2015-09-03 / Front Page

Councilors Switch Gears on Manager

By Barry Bridges

After spending much of this year working with an outside recruiting firm to identify and hire Newport’s next city manager, councilors announced on Tuesday, Sept. 1, that efforts so far have been unsuccessful and that a new search would begin through an in-house process.

A replacement is being sought for former City Manager Jane Howington, who tendered her resignation in June of 2014. Then-Solicitor Joseph Nicholson stepped into the position soon thereafter, agreeing to serve on an interim basis until the vacancy was filled.

In January, councilors contracted with Randi Frank Consulting, a one-person company out of Wallingford, Conn., to spearhead the recruiting. The hiring process continued through the spring and summer, but it was difficult to accurately measure the seeminglyslow progress because of internal deliberations and the confidential nature of personnel actions.

But at Tuesday’s brief meeting, the council confirmed what some observers were expecting to hear as it issued a statement:

“After using an outside consultant to conduct a thorough search for a new City Manager for New- port, the City Council did not reach a consensus from that applicant pool and has decided to move forward with a new search using the city’s in-house human resources department. Previous applicants are welcome to reapply within the context of the new search. The council is hopeful that the process moving forward will be approximately three months in length.”

Mayor Jeanne-Marie Napolitano and Councilors Marco Camacho, Lynn Ceglie, John Florez, and Naomi Neville joined in a 5-to-1 vote (with Councilor Kathryn Leonard absent) to endorse the statement and proceed with soliciting for a fresh group of applicants.

Councilor Justin McLaughlin was the lone objector to the plan and was none-too-pleased with the turn of events. He was adamant that his colleagues were making the wrong decision, arguing that the candidates had not been fully discussed and that starting from scratch would sacrifice the efforts and resources already invested with the consultant.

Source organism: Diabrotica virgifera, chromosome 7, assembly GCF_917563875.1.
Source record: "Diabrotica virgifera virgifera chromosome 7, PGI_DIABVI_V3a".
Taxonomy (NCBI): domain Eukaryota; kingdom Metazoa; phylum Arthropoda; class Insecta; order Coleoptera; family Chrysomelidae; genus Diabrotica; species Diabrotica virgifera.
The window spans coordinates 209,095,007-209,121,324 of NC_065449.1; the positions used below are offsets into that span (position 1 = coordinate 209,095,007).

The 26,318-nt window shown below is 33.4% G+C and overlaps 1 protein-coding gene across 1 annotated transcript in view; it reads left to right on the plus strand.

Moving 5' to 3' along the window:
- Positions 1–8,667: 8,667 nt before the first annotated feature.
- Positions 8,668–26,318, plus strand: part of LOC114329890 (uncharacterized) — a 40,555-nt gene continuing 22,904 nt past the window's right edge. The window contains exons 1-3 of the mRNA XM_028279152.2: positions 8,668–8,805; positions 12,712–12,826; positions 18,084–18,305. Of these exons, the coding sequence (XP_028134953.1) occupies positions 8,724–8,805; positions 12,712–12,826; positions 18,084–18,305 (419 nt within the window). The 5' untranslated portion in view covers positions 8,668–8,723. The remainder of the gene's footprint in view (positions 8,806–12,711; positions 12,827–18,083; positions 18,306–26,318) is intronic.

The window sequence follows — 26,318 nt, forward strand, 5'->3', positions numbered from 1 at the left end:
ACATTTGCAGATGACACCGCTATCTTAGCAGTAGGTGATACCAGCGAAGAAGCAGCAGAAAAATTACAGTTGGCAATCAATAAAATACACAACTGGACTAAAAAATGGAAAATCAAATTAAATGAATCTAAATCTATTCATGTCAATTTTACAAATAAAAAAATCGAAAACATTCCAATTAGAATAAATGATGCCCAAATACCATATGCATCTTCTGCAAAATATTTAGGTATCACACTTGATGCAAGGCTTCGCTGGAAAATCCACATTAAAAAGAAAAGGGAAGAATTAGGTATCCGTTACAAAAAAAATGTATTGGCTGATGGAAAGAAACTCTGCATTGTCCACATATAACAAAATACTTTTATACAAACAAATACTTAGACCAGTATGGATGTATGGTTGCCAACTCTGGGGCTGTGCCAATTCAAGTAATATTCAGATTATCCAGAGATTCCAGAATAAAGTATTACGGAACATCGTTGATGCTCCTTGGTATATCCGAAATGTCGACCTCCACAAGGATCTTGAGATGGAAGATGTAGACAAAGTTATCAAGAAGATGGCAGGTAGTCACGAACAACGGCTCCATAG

“I think this is preposterous,” said McLaughlin. “It’s been 60 weeks since we knew we had to fill this position. We are not going about this in a way that reflects the importance of the task.”

He also wondered if Newport’s Human Resources Department could hit the ground running. “Are we going to give the HR director any guidance?” he queried. “It’s not even clear to me whether we agree if someone needs former city management experience. We’re talking about rebuilding from what we’ve already done.”

Responding to McLaughlin’s frustrations, Florez suggested that each councilor should immediately compile a set of values and skills to pass along to Human Resources Administrator Michael Coury. “He can get back to us with a list of final requirements and we can then refine it.”

Neville offered that Coury should also present a hiring schedule and a strategy for advertising the position. Florez concurred that a timeline was essential.

It was also agreed that councilors would review all resumes received in response to the eventual job posting. That would be contrary to the method used by Randi Frank Consulting, where the list of candidates was narrowed down to those judged to be the strongest prospects before being further vetted by city leaders.

McLaughlin added that the hope of having someone on board in three months was unrealistic. “It’s easy to say we’re going to have it done within 90 days, but many times there are constraints.”

Napolitano intimated that she wanted to move forward as quickly as possible, but rejected any implications that time had not been used wisely so far. “Remember that we didn’t start to interview until May. Part of the problem was that the old council wanted to wait until after the [November] elections. It hasn’t been going on for 60 weeks. And it may take more than three months [to complete the hire], but we all want the best candidate.”

She also thought that Human Resources would benefit from the research and work product that the consultant was expected to hand over.

As the meeting was wrapping up, Camacho commented on all of the work done by Nicholson since taking the job on a temporary basis last summer.

“Let’s be clear. We don’t have a leadership vacuum,” Camacho said. “Joe is doing exactly what we expect him to do as a council. We don’t want to get into the same problem we’ve had for decades. We chew up city managers here like sharks chew up baby seals. Any attempt to rush this would be detrimental to the process and to the public.”

With Nicholson willing to serve until a new manager is in place, Camacho said, “Joe has given us wide berth and I appreciate that.”

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